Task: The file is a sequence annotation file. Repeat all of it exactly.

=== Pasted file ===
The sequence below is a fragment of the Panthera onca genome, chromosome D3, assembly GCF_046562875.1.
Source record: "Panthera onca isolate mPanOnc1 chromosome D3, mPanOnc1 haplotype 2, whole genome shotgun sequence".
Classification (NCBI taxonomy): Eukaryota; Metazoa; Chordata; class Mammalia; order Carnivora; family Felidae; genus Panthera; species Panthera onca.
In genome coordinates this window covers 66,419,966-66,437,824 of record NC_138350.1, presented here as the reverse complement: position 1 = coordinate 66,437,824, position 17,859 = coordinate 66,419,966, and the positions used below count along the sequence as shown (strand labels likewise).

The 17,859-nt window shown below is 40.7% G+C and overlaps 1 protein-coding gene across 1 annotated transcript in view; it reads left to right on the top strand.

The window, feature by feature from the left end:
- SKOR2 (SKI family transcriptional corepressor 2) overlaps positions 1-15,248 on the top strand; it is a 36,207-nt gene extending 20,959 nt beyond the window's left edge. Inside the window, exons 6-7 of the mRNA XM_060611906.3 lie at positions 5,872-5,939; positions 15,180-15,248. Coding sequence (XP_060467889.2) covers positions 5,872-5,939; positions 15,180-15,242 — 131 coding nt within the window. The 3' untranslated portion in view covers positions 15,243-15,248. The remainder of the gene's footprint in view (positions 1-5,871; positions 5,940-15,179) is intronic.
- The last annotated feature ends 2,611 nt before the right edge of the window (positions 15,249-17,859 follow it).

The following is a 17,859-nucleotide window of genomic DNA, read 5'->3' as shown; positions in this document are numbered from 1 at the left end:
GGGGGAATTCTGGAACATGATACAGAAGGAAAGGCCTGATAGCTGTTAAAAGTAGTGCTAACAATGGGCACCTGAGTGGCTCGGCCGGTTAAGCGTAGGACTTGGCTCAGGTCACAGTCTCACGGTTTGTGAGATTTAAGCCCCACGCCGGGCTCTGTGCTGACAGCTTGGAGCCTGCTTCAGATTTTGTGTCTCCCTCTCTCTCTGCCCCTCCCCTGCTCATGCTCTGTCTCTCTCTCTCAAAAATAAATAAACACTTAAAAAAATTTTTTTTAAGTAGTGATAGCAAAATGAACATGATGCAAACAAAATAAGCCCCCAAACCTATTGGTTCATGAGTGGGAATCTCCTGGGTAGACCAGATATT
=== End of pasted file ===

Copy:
The sequence below is a fragment of the Panthera onca genome, chromosome D3, assembly GCF_046562875.1.
Source record: "Panthera onca isolate mPanOnc1 chromosome D3, mPanOnc1 haplotype 2, whole genome shotgun sequence".
Classification (NCBI taxonomy): Eukaryota; Metazoa; Chordata; class Mammalia; order Carnivora; family Felidae; genus Panthera; species Panthera onca.
In genome coordinates this window covers 66,419,966-66,437,824 of record NC_138350.1, presented here as the reverse complement: position 1 = coordinate 66,437,824, position 17,859 = coordinate 66,419,966, and the positions used below count along the sequence as shown (strand labels likewise).

The 17,859-nt window shown below is 40.7% G+C and overlaps 1 protein-coding gene across 1 annotated transcript in view; it reads left to right on the top strand.

The window, feature by feature from the left end:
- SKOR2 (SKI family transcriptional corepressor 2) overlaps positions 1-15,248 on the top strand; it is a 36,207-nt gene extending 20,959 nt beyond the window's left edge. Inside the window, exons 6-7 of the mRNA XM_060611906.3 lie at positions 5,872-5,939; positions 15,180-15,248. Coding sequence (XP_060467889.2) covers positions 5,872-5,939; positions 15,180-15,242 — 131 coding nt within the window. The 3' untranslated portion in view covers positions 15,243-15,248. The remainder of the gene's footprint in view (positions 1-5,871; positions 5,940-15,179) is intronic.
- The last annotated feature ends 2,611 nt before the right edge of the window (positions 15,249-17,859 follow it).

The following is a 17,859-nucleotide window of genomic DNA, read 5'->3' as shown; positions in this document are numbered from 1 at the left end:
GGGGGAATTCTGGAACATGATACAGAAGGAAAGGCCTGATAGCTGTTAAAAGTAGTGCTAACAATGGGCACCTGAGTGGCTCGGCCGGTTAAGCGTAGGACTTGGCTCAGGTCACAGTCTCACGGTTTGTGAGATTTAAGCCCCACGCCGGGCTCTGTGCTGACAGCTTGGAGCCTGCTTCAGATTTTGTGTCTCCCTCTCTCTCTGCCCCTCCCCTGCTCATGCTCTGTCTCTCTCTCTCAAAAATAAATAAACACTTAAAAAAATTTTTTTTAAGTAGTGATAGCAAAATGAACATGATGCAAACAAAATAAGCCCCCAAACCTATTGGTTCATGAGTGGGAATCTCCTGGGTAGACCAGATATT